## Introduction

In general, C has a rather powerful way of printing different values; for example, using print patterns as `1.3lf`

in the example below:

double value = 1.543605908721; printf("Value 1.3lf", value);

The only problem with this approach is that this way of defining the printing format is absolutely non-flexible.

What if one wants to print values in different formats, depending on the input of the program itself?

/*One of examples is printing an array of doubles with the given error bound.*/

In this paper, we will discuss this problem in some detail.

Originally, the article was inspired by the problem of printing probability values up to the *"right digit"* after the decimal point. The *"right digit"* is the one that corresponds to a pre-set error bound.

All examples below are adapted from Markov Reward Model Checker (MRMC) tool sources , which are written by me and are freely distributed under the GPL license.

## The task

Having an array of `double`

values, `probs`

, and an error bound, `error_bound`

(the same for all array elements), we would like to print those values, excluding all digits after the decimal point that are insignificant, with respect to the error bound.

For example:

double * probs = {0.565820439, 0.33339}; double error_bound = 1.0e-3; //We would like to have the following output: //Result: ( 0.5658, 0.3333)

Note, that the output above is made up to the 4^{th} digit after the decimal point but not up to the 3^{rd} as one would be expecting. The reason is that, for example, for values `0.565820439`

and `0.564710439`

which have a difference `1.1e-3`

(greater than the given `error_bound`

), printing them up to the 3^{rd} digit after the decimal point would not let us recognize this difference: `0.565`

and `0.564`

.

## Solution

The main task, as surprising as it could be, is to compute up to which digit after the decimal point the values should be printed. Consider the following function that computes it:

/** * This method is used for getting * the printing pattern from the error bound. * NOTE: If we have error 1.231e-10 then the precision * is 10+1 digits after the decimal point, * but not 13 (as for 1.231e-10 == 1231.0e-13)! * @param error_bound: the error bound * @return: the precision for the printing pattern by taking the position * of the first significant digit after the decimal point + 1 */ int get_error_bound_precision(double error_bound){ int precision = 0; BOOL not_found = TRUE; double integer = 0, fraction = 0; //NOTE: If we have error 1.1e-10 then the presision //is 10 digits after the decimal point, but not 11. while ( not_found ){ error_bound *= 10; fraction = modf(error_bound, &integer); if ( integer > 0.0 ){ not_found = FALSE; } precision++; } //We need this +1 here to add an extra digit return precision + 1; }

What is done here, is basically going down the digits of the `error_bound`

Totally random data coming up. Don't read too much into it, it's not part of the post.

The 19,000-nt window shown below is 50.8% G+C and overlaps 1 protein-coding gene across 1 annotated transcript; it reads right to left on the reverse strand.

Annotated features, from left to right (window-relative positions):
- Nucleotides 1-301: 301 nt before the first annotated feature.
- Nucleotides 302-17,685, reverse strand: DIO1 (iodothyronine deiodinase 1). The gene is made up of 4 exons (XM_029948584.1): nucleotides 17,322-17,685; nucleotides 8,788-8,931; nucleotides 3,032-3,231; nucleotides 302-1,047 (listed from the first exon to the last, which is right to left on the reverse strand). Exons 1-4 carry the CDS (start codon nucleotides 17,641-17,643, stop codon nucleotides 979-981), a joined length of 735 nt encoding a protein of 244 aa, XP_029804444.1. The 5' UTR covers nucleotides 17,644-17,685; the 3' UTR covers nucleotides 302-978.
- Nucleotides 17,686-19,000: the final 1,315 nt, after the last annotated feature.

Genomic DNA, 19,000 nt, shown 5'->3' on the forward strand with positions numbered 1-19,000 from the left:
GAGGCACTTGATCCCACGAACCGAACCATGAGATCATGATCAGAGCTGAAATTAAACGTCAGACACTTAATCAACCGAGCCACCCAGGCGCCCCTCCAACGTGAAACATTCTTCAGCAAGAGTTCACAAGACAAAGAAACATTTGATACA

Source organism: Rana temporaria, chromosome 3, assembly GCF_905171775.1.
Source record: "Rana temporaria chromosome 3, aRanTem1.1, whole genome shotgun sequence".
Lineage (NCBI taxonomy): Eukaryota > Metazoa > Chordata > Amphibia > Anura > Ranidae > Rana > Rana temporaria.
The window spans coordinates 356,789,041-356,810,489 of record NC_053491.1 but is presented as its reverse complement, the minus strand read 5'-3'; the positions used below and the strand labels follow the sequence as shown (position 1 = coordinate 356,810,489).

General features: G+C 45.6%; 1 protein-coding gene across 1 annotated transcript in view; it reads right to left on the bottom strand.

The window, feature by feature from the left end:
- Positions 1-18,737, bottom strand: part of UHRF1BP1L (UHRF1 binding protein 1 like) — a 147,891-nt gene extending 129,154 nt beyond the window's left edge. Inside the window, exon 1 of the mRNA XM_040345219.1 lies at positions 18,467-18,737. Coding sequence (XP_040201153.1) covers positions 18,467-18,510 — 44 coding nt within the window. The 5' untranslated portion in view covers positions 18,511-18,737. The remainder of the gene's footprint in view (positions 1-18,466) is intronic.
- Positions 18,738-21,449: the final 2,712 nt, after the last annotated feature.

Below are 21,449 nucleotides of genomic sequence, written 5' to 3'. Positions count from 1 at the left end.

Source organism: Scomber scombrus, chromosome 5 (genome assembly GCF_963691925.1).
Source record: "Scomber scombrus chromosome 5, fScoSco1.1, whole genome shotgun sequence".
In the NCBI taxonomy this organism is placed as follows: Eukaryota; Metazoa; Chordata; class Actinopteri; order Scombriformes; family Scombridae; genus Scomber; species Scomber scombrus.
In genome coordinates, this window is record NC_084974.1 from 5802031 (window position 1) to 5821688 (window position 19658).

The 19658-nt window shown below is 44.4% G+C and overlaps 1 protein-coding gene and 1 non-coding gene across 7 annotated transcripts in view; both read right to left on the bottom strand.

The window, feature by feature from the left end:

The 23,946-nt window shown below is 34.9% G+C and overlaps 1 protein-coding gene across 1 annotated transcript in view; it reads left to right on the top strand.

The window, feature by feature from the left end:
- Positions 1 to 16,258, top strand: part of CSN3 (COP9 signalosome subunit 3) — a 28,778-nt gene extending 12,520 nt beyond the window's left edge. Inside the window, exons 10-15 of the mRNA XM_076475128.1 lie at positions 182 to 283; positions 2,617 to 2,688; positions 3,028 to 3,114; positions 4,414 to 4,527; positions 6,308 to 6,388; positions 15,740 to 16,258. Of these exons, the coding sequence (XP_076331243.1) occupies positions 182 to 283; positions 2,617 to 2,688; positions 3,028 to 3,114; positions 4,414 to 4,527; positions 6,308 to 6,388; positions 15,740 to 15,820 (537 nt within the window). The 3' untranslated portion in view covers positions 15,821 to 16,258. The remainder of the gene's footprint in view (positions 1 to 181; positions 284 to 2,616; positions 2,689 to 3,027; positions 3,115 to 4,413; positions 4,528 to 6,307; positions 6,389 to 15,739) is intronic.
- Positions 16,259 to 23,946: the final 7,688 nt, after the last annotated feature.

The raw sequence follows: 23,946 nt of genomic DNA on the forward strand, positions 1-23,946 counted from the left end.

and looking for the first non zero one.

The rest is fairly easy, we have to create the pattern for printing our `double`

values, which is done by using the `sprintf`

operator, see the function below:

/** * This method is used for printing the state * probabilities vector with the given error bound. * @param size: the size of the probabilities vector * @param probs: the vector of probabilities * @param error_bound: the error bound */ void print_state_probs(int size, double * probs, double error_bound ){ printf("Result: "); //Calculate the right pattern according to the precision char buffer[255]; sprintf(buffer, "%%1.%dlf", get_error_bound_precision(error_bound)); print_pattern_vec_double(buffer, size, probs); }

and then call the following simple function that would print the array of `double`

s using the pattern we derived earlier.

/** * This method is used for printing an array * of double values according to the given pattern. * @param pattern: the pattern for printing each array element * @param length: the array lenght * @param vec: the array of doubles to be printed */ void print_pattern_vec_double(const char * pattern, int length, double * vec) { int i; printf("( "); for( i = 0 ; i < length ; i++ ){ //NOTE: this is where the pattern for printing is used printf( pattern, vec[i] ); if (i != length-1) printf(", "); } printf(" )\n"); }

## Conclusion

Here, we considered one of the simplest ways to print `double`

values with the precision defined by some error bound.

Below, I will mention two more ways of solving the problem, which I've considered during my investigation:

- Having
`double error_bound = 1.47003454e-10`

and printing values with the desired precision, taking into account the last non-zero digit of`error_bound`

, is not feasible because actually the value stored in the`double error_bound`

variable is not exactly`1.47003454e-10`

but is something like`1.47003454000000000000329999961234769e-10`

, which is the desired error plus some noise. - Using the IEEE floating-point standard to compute the desired precision from
`error_bound`

, does not really help. From the first glance, there is a part that gives you some knowledge about the exponential part of the number, but it is all about the power of 2, whereas we are interested in the power of`10`

.